A simple essential oil how-to guide

Love the idea of using essential oils to support a more natural lifestyle, but feeling a little overwhelmed with where and how to start? Or perhaps you’ve given it a go but would like to expand beyond just a few drops in the diffuser? The possibilities are endless which makes it so exciting but truth be told, a little daunting too. Below we’ve outlined our favourite and easiest ways to use essential oils. Go on, give them a go today!


Diffusing Essential Oils

Arguably the simplest and most effective method of use is diffusing essential oils. In fact all it takes is one deep breath for pure essential oils to have an impact on your mind and body. When you breathe in the dispersed essential oil particles in the air, they travel through the nasal cavity to the limbic system of the brain. Neurochemicals are then released which influence our mood, memory and emotion. For the best outcome, using diffusers which disperse essential oils through the vibration of water rather than heat are ideal as heat can impact their therapeutic integrity.

How to:
Fill your diffuser with water to the maximum fill line and add 3-6 drops in total of your chosen pure essential oils.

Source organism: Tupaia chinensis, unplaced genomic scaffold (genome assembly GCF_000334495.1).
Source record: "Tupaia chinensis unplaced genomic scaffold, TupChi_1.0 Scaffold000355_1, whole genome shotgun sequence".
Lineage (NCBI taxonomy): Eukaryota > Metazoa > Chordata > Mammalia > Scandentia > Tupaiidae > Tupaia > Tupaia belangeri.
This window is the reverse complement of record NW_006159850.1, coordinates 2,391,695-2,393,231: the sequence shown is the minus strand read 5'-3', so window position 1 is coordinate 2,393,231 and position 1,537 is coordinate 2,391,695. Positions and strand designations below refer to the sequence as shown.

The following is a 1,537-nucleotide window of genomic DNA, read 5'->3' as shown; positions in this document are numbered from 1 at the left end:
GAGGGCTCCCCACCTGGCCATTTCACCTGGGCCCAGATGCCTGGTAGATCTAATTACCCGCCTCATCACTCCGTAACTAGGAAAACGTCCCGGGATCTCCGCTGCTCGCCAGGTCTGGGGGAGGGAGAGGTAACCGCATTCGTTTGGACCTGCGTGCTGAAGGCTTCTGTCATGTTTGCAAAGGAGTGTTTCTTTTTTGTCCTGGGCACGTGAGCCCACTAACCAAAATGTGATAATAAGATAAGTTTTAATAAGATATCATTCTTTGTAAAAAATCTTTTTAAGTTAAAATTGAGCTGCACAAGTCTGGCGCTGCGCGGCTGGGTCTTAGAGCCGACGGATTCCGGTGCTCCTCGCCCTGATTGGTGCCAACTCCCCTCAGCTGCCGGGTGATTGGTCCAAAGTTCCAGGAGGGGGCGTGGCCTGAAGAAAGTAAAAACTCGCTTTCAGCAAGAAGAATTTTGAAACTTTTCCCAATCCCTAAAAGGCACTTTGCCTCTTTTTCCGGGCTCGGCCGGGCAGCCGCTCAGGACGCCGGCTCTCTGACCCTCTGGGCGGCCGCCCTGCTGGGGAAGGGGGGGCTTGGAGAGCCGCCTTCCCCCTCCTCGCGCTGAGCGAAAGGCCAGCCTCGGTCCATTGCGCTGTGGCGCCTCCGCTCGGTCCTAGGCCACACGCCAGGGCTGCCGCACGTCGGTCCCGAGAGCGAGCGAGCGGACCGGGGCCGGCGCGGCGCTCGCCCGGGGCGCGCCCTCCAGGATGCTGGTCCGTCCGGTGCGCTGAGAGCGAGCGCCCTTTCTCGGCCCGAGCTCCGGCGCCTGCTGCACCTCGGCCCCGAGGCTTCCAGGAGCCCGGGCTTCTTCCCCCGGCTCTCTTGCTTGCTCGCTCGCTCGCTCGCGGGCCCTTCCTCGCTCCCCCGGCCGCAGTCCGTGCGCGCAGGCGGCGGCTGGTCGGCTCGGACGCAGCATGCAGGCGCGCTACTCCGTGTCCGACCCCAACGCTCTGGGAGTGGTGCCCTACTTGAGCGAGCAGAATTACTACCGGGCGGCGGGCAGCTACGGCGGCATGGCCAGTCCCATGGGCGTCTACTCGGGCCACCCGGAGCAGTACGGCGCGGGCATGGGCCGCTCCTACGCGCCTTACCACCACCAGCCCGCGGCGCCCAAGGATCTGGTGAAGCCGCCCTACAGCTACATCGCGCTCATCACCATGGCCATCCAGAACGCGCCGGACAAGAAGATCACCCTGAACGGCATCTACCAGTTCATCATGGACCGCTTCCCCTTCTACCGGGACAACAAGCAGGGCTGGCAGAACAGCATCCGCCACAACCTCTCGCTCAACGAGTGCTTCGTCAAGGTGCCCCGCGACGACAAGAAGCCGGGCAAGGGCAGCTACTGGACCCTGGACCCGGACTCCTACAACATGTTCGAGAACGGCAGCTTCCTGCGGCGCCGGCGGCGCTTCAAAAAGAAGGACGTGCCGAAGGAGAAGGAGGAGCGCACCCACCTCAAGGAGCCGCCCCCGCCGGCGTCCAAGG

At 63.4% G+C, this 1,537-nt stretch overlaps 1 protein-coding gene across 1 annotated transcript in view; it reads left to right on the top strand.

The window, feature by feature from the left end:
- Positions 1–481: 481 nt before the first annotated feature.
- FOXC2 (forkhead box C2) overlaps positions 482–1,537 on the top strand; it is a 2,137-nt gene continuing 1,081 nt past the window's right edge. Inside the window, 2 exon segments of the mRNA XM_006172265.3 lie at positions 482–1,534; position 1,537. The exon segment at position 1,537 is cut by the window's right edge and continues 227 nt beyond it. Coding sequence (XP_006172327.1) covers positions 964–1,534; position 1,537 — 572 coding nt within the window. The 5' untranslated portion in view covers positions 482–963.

Marble Essential Oil Diffuser

Body/Massage Oil

Whether it’s a soothing massage by a professional massage therapist or a 5 minute self-application of body oil after your morning shower, the benefits of essential oils through massage are undeniable (although we know which one we’d prefer every time). Because the essential oil particules are so small, they are easily absorbed by the outer layer of skin and into the bloodstream, where they can have both a localised effect where they were applied, as well as an impact on the inner organs through circulation.  It’s important to note that essential oils should never be applied directly to skin unless otherwise directed. As such, when using essential oils for massage, they should always be diluted in a vegetable carrier oil such as jojoba, sweet almond or coconut.

How to:
In a small glass bottle or small ceramic dish add total of 6 drops of essential oil* to every 1tbs (or 12mL) of Carrier oil.
*Avoid use of citrus oils if you are applying your massage oils during the day as they are phototoxic and can cause irritation in sunlight. If you have sensitive skin, always do a patch test on the back of your hand first.

 Essential Oil Bath

An indulgent way to soak the day away is by adding essential oils to your bath. With this method you get the dual benefit of inhaling the essential oils as they rise up through the steam, while at the same time they are easily absorbed into the skin through the warm water for total mental and physical relaxation. With this method, it’s important to know which essential oils are safe to use. Avoid the using essential oils which may cause skin sensitivity in the bath including citrus oils, lemongrass, peppermint, clove, cinnamon and ylang ylang. Also be sure to take care when getting in and out of the bath as the essential oils can make the base more slippery than usual.

  How to: